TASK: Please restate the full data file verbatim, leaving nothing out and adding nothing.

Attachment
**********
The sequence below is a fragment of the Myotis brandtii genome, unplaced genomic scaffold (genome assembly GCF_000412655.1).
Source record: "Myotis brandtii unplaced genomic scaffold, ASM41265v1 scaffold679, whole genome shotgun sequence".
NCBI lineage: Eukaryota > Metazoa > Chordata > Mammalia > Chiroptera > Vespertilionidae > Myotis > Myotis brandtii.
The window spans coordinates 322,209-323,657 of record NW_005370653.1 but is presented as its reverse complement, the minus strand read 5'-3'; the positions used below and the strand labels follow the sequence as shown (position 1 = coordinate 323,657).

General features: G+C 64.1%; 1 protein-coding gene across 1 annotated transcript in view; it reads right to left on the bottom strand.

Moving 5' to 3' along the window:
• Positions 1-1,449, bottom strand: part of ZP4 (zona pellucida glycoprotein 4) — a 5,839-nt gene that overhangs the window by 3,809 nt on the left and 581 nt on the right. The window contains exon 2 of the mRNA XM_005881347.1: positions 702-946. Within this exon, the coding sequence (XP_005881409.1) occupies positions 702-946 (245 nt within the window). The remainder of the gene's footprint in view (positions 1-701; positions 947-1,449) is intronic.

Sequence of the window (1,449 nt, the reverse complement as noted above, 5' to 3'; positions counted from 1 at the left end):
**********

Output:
The sequence below is a fragment of the Myotis brandtii genome, unplaced genomic scaffold (genome assembly GCF_000412655.1).
Source record: "Myotis brandtii unplaced genomic scaffold, ASM41265v1 scaffold679, whole genome shotgun sequence".
NCBI lineage: Eukaryota > Metazoa > Chordata > Mammalia > Chiroptera > Vespertilionidae > Myotis > Myotis brandtii.
The window spans coordinates 322,209-323,657 of record NW_005370653.1 but is presented as its reverse complement, the minus strand read 5'-3'; the positions used below and the strand labels follow the sequence as shown (position 1 = coordinate 323,657).

General features: G+C 64.1%; 1 protein-coding gene across 1 annotated transcript in view; it reads right to left on the bottom strand.

Moving 5' to 3' along the window:
• Positions 1-1,449, bottom strand: part of ZP4 (zona pellucida glycoprotein 4) — a 5,839-nt gene that overhangs the window by 3,809 nt on the left and 581 nt on the right. The window contains exon 2 of the mRNA XM_005881347.1: positions 702-946. Within this exon, the coding sequence (XP_005881409.1) occupies positions 702-946 (245 nt within the window). The remainder of the gene's footprint in view (positions 1-701; positions 947-1,449) is intronic.

Sequence of the window (1,449 nt, the reverse complement as noted above, 5' to 3'; positions counted from 1 at the left end):